By Elise Viebeck - 10/01/12 06:43 PM EDT
"If we could boost that number to 90 percent, thousands more lives could be saved. But budgets are tight, and even moderate copays can deter many women from getting those important screenings."
The healthcare law "means that women can get the potentially life-saving services they need to detect breast cancer before it spreads, without worrying how a copay would affect their family budget," Sebelius said.
Obama echoed her comments in his statement.
"My administration remains committed to ensuring access to quality healthcare that includes preventive services for women," he said, citing the Affordable Care Act.
The law remains divisive with the public: 45 percent view it favorably and 40 view it unfavorably, according to the Kaiser Health Tracking Poll for September.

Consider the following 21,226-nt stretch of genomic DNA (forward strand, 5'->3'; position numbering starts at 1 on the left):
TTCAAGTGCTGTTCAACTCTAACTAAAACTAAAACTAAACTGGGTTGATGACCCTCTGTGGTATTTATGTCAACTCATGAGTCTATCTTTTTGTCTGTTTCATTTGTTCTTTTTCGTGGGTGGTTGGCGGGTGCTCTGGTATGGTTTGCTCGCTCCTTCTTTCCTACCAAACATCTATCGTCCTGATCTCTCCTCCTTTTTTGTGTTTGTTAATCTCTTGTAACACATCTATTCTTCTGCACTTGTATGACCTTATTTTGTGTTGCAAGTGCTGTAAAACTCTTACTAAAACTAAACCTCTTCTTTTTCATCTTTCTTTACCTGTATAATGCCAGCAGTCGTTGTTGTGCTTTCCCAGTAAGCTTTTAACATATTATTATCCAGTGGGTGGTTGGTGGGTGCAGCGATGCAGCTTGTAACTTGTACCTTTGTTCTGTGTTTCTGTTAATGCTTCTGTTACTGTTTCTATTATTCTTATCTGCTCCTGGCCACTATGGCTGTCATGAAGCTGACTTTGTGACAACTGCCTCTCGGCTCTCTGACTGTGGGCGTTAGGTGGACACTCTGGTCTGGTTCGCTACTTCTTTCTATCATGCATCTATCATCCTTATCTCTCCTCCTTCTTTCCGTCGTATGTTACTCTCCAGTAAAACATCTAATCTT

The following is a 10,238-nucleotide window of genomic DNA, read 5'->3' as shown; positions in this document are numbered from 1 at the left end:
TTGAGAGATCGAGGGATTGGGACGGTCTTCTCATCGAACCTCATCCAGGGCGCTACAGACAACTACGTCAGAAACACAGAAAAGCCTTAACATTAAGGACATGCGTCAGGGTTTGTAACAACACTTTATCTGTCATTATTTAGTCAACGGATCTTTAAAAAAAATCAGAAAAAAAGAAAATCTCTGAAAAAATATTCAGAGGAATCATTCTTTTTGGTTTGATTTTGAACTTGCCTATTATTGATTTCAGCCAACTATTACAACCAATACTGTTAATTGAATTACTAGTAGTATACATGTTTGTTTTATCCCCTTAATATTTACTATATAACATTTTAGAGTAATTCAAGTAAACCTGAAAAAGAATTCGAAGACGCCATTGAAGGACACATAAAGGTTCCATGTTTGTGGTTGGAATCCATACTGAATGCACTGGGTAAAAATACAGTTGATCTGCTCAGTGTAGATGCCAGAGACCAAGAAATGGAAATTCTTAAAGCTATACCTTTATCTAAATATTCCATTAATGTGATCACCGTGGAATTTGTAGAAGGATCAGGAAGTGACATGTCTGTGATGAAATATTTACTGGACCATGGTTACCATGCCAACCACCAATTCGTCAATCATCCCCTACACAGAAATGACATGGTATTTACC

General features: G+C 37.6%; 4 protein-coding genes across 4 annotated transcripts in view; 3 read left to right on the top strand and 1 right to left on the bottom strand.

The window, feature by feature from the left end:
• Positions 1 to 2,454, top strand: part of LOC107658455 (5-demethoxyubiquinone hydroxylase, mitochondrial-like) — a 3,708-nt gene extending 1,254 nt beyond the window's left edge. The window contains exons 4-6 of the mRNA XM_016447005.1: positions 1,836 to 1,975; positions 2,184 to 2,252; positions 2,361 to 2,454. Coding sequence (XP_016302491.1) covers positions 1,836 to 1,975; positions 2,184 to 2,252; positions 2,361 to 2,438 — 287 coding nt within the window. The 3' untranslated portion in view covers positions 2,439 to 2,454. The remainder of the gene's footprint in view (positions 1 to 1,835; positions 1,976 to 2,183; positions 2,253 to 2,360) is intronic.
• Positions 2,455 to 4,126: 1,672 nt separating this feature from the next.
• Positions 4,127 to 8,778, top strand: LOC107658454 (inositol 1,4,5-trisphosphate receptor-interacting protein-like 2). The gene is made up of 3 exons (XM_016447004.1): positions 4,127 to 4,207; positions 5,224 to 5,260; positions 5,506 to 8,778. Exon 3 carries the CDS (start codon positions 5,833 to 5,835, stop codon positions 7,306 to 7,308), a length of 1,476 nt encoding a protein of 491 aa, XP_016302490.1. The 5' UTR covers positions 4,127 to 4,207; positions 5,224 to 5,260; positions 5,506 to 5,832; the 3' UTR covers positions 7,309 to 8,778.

Kaiser's August survey found that roughly half of U.S. adults are aware that the Affordable Care Act eliminates costs for preventive services.
Since the 1980s, breast-cancer charities have used the month of October to raise money and awareness for the condition, which killed more than 40,000 U.S. women in 2008.